Date of Award
Doctor of Philosophy
Rafael L. Rodríguez
Filipe Alberto, Gerlinde Höbel, Emily Latch, Linda Whittingham
Cross-Trophic, Developmental Plasticity, Indirect Genetic Effects, Plant-insect Interactions, Preference Functions, Vibrational Signals
While many species spend much of their lives in close association with other organisms, only recently have biologists started to explore the implications of the biotic nature of environments for their role as causes of variation in phenotypes. This means that the genotypes of individuals that constitute the biotic environment may influence the phenotypes of individuals that live in that environment. These are called indirect genetic effects (IGEs) when they occur between conspecifics, and interspecific indirect genetic effects (IIGEs) when they occur between heterospecifics. However, the impact of genetic variation in biotic environments remains largely unknown. I used a member of the Enchenopa binotata species complex of treehoppers (Hemiptera: Membracidae) to assess how male mating signals and female mate preferences are influenced by genetic variation in biotic environments. I used novel implementations of classic quantitative genetics designs, with samples of full-sibling families of treehoppers (IGEs) and clone lines of a sample of host plant genotypes (IIGEs) constituting the background biotic environment.
To measure IGEs, I used full-sibling split-families as "treatment" social environments, and reared a random sample of focal females alongside each treatment family, describing the mate preferences of these focal females. With this I detected substantial genetic variation in social influence on mate preferences: the mate preferences of focal females varied according to the treatment families along with which they grew up.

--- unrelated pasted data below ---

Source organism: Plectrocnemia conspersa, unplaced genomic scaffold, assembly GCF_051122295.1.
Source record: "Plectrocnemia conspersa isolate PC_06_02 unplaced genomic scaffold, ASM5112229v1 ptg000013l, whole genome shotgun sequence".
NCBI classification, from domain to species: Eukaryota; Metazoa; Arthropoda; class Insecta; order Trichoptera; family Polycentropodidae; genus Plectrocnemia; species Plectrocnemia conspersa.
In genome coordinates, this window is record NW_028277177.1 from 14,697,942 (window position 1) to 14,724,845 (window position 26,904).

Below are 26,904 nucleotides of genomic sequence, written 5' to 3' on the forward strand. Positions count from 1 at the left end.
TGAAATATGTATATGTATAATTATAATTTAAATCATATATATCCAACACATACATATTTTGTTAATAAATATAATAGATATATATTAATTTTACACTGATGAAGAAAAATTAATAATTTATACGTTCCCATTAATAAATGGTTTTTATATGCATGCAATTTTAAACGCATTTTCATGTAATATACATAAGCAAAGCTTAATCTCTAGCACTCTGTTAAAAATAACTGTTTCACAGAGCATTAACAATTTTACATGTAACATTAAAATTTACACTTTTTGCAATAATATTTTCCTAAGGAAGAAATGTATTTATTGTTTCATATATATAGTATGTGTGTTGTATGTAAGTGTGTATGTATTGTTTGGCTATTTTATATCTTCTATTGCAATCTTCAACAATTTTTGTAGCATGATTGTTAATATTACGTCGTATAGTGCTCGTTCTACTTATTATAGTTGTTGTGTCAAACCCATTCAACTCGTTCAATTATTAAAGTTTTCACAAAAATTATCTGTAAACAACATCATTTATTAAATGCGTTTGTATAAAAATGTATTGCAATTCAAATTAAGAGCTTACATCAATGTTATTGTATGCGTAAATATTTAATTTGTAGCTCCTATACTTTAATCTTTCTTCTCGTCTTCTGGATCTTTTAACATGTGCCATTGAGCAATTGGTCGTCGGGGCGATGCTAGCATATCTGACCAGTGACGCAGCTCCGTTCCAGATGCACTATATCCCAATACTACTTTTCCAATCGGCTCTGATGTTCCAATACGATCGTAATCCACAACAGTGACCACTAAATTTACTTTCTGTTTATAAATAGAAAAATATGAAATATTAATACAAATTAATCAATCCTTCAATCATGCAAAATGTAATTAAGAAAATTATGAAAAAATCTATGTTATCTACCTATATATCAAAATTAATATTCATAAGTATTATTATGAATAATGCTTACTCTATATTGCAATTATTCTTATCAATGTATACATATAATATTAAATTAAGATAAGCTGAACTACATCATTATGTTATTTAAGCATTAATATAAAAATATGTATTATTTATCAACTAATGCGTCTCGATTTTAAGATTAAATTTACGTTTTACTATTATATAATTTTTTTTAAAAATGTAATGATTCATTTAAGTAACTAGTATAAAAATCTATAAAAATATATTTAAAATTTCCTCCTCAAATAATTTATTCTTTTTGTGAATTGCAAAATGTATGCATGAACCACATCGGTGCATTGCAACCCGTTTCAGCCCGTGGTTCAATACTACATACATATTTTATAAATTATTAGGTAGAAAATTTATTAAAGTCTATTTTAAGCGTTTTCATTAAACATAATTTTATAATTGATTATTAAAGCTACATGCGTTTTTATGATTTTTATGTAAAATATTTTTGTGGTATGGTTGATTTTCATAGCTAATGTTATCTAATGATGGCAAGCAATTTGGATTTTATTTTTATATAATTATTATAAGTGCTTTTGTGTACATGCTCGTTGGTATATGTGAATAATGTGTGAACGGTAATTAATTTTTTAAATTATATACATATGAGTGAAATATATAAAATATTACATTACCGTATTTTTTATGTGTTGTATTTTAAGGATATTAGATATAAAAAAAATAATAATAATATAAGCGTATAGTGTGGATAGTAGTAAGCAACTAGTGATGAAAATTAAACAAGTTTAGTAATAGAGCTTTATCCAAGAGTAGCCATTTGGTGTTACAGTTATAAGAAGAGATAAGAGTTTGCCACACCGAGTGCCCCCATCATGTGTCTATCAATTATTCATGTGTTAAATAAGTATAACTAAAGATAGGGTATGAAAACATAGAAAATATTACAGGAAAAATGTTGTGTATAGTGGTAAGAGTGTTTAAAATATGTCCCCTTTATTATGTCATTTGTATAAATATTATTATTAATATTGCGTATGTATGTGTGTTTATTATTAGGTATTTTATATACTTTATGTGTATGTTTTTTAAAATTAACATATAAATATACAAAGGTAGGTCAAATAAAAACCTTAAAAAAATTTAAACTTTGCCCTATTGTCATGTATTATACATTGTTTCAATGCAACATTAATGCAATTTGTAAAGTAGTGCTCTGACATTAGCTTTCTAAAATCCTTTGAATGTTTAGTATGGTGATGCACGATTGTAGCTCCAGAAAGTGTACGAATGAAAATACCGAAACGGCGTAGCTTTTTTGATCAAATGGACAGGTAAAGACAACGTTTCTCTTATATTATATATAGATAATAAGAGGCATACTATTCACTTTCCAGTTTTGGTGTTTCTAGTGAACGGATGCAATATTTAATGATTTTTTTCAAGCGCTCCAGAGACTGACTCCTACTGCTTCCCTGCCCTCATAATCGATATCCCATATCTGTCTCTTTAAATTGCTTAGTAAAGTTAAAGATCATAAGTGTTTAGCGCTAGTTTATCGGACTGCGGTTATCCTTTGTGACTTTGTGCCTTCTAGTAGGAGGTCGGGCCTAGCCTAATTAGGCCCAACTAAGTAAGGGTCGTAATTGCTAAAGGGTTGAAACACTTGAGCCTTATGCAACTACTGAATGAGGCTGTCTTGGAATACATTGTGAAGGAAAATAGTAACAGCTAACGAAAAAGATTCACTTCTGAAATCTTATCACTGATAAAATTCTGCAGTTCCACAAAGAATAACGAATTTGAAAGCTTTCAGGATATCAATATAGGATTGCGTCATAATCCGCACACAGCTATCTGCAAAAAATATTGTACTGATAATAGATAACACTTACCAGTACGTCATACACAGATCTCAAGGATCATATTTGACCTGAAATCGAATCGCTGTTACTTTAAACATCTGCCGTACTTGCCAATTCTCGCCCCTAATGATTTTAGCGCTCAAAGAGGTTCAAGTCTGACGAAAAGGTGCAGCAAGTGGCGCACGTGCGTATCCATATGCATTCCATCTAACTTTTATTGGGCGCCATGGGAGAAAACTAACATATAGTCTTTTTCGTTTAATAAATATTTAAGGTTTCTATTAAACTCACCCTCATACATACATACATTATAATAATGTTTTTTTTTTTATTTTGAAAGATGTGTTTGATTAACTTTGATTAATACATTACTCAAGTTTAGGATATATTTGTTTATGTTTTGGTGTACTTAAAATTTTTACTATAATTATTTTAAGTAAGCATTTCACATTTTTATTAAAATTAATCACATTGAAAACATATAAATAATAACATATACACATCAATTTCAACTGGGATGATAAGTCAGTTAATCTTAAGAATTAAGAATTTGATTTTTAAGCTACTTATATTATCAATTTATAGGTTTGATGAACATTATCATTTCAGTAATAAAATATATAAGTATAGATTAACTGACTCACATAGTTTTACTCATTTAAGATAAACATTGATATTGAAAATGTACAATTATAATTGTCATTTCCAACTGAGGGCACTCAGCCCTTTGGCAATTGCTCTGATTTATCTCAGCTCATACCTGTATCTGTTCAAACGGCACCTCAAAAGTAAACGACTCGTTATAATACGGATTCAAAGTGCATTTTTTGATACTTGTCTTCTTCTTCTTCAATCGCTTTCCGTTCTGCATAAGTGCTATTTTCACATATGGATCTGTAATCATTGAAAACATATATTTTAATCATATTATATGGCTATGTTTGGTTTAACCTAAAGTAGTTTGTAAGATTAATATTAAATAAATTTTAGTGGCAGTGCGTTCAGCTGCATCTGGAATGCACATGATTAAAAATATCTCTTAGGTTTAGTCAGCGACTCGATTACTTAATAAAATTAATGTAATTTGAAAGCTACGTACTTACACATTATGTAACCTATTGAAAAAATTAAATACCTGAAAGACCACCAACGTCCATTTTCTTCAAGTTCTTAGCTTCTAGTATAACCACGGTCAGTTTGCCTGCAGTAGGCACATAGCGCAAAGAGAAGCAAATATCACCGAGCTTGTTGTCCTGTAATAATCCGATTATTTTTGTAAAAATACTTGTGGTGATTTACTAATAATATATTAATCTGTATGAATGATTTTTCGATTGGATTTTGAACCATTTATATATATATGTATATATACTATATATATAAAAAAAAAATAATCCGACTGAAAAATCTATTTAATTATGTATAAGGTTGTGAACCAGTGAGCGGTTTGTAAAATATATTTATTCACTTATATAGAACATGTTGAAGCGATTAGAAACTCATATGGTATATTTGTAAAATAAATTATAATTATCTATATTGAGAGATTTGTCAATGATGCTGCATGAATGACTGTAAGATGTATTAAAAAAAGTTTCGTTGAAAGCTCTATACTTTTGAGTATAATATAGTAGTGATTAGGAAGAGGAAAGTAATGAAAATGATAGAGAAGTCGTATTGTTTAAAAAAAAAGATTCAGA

To measure IIGEs, I reared a random sample of treehoppers on potted replicates of a sample of host plant clones, describing the male signals and female mate preferences of these individuals. I found that male signals and female mate preferences varied according to the clone line on which they developed, demonstrating that genetic variation in host plants has cross-trophic consequences on sexually-selected traits at the level of the insect.
I discuss the evolutionary implications of the presence of such genetic variation in biotic environments on male signals and female mate preferences. I focus on how IGEs and IIGEs may influence the way in which selection may act within and across environments, including potential contributions to the maintenance of genetic variation and the promotion of evolutionary divergence.
Rebar, Darren, "Influence of Genetic Variation in the Biotic Environment on Phenotypic Variation in a Plant-feeding Insect" (2013). Theses and Dissertations. 373.